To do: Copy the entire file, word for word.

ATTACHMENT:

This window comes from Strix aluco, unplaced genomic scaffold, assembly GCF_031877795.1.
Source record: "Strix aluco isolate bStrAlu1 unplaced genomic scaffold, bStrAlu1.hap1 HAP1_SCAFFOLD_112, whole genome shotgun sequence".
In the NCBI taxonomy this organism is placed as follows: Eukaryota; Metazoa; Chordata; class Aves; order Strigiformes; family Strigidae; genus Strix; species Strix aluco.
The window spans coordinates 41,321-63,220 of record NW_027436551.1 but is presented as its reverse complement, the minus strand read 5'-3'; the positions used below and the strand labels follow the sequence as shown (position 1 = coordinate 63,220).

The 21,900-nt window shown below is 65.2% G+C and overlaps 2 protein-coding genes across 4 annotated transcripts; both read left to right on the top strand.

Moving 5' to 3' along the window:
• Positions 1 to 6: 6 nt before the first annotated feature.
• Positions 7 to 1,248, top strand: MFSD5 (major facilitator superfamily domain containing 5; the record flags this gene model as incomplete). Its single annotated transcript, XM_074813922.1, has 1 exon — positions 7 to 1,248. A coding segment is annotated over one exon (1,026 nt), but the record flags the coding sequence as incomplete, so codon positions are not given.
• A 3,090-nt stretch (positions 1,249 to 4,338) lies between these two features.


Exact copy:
This window comes from Strix aluco, unplaced genomic scaffold, assembly GCF_031877795.1.
Source record: "Strix aluco isolate bStrAlu1 unplaced genomic scaffold, bStrAlu1.hap1 HAP1_SCAFFOLD_112, whole genome shotgun sequence".
In the NCBI taxonomy this organism is placed as follows: Eukaryota; Metazoa; Chordata; class Aves; order Strigiformes; family Strigidae; genus Strix; species Strix aluco.
The window spans coordinates 41,321-63,220 of record NW_027436551.1 but is presented as its reverse complement, the minus strand read 5'-3'; the positions used below and the strand labels follow the sequence as shown (position 1 = coordinate 63,220).

The 21,900-nt window shown below is 65.2% G+C and overlaps 2 protein-coding genes across 4 annotated transcripts; both read left to right on the top strand.

Moving 5' to 3' along the window:
• Positions 1 to 6: 6 nt before the first annotated feature.
• Positions 7 to 1,248, top strand: MFSD5 (major facilitator superfamily domain containing 5; the record flags this gene model as incomplete). Its single annotated transcript, XM_074813922.1, has 1 exon — positions 7 to 1,248. A coding segment is annotated over one exon (1,026 nt), but the record flags the coding sequence as incomplete, so codon positions are not given.
• A 3,090-nt stretch (positions 1,249 to 4,338) lies between these two features.